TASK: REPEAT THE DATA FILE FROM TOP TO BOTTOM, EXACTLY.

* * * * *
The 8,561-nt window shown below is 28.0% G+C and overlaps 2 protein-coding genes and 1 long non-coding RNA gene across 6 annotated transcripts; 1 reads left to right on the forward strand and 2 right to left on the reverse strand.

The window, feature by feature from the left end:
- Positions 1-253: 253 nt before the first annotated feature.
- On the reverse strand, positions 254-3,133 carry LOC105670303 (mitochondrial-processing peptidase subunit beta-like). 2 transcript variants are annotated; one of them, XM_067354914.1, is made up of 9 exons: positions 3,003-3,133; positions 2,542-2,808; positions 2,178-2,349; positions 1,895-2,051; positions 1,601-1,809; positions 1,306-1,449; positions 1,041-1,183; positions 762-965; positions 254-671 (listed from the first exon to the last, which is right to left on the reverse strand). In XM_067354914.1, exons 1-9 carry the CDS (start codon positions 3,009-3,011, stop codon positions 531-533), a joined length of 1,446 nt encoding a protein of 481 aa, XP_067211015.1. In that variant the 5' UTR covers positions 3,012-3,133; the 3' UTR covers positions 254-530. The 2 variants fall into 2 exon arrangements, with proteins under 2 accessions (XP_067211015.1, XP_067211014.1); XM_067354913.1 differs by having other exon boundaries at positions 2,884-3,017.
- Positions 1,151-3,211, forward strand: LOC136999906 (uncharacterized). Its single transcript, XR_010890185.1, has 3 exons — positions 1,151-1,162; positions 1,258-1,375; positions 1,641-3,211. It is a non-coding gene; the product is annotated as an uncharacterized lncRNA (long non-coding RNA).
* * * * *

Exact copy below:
The 8,561-nt window shown below is 28.0% G+C and overlaps 2 protein-coding genes and 1 long non-coding RNA gene across 6 annotated transcripts; 1 reads left to right on the forward strand and 2 right to left on the reverse strand.

The window, feature by feature from the left end:
- Positions 1-253: 253 nt before the first annotated feature.
- On the reverse strand, positions 254-3,133 carry LOC105670303 (mitochondrial-processing peptidase subunit beta-like). 2 transcript variants are annotated; one of them, XM_067354914.1, is made up of 9 exons: positions 3,003-3,133; positions 2,542-2,808; positions 2,178-2,349; positions 1,895-2,051; positions 1,601-1,809; positions 1,306-1,449; positions 1,041-1,183; positions 762-965; positions 254-671 (listed from the first exon to the last, which is right to left on the reverse strand). In XM_067354914.1, exons 1-9 carry the CDS (start codon positions 3,009-3,011, stop codon positions 531-533), a joined length of 1,446 nt encoding a protein of 481 aa, XP_067211015.1. In that variant the 5' UTR covers positions 3,012-3,133; the 3' UTR covers positions 254-530. The 2 variants fall into 2 exon arrangements, with proteins under 2 accessions (XP_067211015.1, XP_067211014.1); XM_067354913.1 differs by having other exon boundaries at positions 2,884-3,017.
- Positions 1,151-3,211, forward strand: LOC136999906 (uncharacterized). Its single transcript, XR_010890185.1, has 3 exons — positions 1,151-1,162; positions 1,258-1,375; positions 1,641-3,211. It is a non-coding gene; the product is annotated as an uncharacterized lncRNA (long non-coding RNA).